Across the street we rode, walking up to the drive-up window at Cowgirl coffee, past the downtown businesses. The street traffic was getting hectic at 4:30. We sauntered along reaching the restaurant adjacent to the Blue Room, where Vic did a sweet little dressage step up onto the sidewalk. A man from the bar appeared with an apple to give to Vic. She shook her head “no” to the apple. She had lived in an orchard as one of our pasture options, leaving her sick of apples. “She won't usually eat apples”, I suggested, “She likes carrots, better.” (Vic remembered that she'd once been fed carrots there.)
Vic's a head-bobber. She points with the swing of her neck and head: tells me “no”, “yes”... Ears flat out to the side when annoyed, but tolerant. She's pointed out wild cats lurking on the periphery of her pasture quite a few times, inviting me to go chase them away with her. I've trained her to turn and face all predators: dogs, and the big wild cats, who might try to aggressively chase her. She grew up in a pasture near Gualala with a visiting mountain lion who let her chase it. We unexpectedly turn and go after them, ending the foolishness of a deadly “chase”. She's an assertive communicator.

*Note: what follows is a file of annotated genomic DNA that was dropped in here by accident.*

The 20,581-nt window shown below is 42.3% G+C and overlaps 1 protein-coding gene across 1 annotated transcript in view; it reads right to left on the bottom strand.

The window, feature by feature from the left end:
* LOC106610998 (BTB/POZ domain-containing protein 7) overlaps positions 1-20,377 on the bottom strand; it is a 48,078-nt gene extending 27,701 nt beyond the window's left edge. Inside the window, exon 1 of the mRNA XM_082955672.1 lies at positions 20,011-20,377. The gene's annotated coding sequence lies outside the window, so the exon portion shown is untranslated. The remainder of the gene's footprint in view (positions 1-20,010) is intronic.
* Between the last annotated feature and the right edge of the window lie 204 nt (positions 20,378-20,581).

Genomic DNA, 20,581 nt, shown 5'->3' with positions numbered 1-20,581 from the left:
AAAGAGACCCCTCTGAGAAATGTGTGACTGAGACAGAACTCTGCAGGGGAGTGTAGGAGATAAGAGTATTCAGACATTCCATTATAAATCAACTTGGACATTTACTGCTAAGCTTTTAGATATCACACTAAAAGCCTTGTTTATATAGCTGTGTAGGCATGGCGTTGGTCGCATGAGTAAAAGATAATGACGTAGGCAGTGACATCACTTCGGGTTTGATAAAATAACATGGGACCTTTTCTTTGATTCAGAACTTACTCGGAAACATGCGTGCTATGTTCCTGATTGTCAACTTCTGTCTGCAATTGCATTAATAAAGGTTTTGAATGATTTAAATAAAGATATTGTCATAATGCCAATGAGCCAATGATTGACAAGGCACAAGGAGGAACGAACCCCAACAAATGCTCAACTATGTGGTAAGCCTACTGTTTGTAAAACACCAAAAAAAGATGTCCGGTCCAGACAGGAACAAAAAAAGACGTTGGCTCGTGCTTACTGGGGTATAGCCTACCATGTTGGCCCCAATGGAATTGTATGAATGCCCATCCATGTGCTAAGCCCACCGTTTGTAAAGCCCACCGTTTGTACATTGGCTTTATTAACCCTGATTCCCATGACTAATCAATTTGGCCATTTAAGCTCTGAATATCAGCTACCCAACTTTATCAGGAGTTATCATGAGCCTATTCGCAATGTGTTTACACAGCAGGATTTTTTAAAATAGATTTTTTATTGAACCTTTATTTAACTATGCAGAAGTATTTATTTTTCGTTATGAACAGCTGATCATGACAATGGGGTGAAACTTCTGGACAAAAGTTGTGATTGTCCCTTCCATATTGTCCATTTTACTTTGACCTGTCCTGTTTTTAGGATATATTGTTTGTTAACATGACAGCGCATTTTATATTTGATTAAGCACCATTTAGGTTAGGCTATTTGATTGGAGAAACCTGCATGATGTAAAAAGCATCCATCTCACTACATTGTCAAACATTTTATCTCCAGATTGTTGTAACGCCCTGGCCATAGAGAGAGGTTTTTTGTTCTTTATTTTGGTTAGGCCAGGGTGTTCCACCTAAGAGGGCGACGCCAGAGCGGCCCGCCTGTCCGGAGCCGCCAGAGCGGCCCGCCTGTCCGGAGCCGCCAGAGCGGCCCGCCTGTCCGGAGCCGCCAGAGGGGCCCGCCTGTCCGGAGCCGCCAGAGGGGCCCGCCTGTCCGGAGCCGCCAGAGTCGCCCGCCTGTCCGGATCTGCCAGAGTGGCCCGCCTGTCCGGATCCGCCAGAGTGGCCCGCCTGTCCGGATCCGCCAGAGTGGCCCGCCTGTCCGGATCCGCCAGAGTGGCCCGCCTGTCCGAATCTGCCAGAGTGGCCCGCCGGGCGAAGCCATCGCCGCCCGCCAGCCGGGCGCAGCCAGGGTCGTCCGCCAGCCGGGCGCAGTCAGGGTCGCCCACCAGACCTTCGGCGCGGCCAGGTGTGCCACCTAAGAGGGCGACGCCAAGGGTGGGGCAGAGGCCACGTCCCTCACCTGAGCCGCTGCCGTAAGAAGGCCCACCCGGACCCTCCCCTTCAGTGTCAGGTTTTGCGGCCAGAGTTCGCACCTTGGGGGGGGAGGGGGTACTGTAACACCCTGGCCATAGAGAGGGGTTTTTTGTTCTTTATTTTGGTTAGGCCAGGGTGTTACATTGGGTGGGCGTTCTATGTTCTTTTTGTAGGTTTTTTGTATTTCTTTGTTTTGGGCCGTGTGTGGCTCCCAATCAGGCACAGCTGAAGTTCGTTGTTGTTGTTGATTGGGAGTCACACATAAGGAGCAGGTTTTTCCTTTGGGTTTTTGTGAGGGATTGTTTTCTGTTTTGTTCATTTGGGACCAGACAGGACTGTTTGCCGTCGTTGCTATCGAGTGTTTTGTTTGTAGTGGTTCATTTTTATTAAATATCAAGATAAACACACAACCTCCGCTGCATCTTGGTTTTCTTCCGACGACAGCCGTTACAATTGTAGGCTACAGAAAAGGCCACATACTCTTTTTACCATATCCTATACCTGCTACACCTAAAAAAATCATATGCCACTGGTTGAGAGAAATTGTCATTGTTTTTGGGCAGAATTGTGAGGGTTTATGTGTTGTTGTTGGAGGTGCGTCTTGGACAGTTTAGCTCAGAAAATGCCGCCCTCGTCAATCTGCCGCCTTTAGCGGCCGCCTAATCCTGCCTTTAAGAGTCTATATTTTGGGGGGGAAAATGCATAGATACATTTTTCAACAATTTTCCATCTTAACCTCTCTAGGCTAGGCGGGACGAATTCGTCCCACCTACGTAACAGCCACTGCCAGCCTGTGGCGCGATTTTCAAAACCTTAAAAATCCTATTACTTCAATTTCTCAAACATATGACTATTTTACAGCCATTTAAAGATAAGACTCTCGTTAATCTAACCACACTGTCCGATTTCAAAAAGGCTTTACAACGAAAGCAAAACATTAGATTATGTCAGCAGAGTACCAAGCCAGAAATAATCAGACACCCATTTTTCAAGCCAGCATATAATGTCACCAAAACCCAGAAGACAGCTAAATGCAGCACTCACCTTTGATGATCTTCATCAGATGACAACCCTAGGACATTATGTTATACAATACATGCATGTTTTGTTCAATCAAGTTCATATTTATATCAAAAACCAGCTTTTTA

The apple guy returned with carrots. A few folks fauned over Vic as I looked over and saw the “No Patchouli” sign on the front door entrance. I assessed the crowd. Hmmm... seemed like a few of 'em might have worn patchouli at one time or another, I mumble. Maybe the sign was just a joke — or a not so subtle preference... maybe even just a ...loose guideline. At that point I could hear Vic's teeth gnoshing, and turned back to see the guy shoveling carrots into her face; everyone full of smiles at Vic simultaneously bobbing her head; affirmatively delighted. She can really let her hair down when humans treat her well.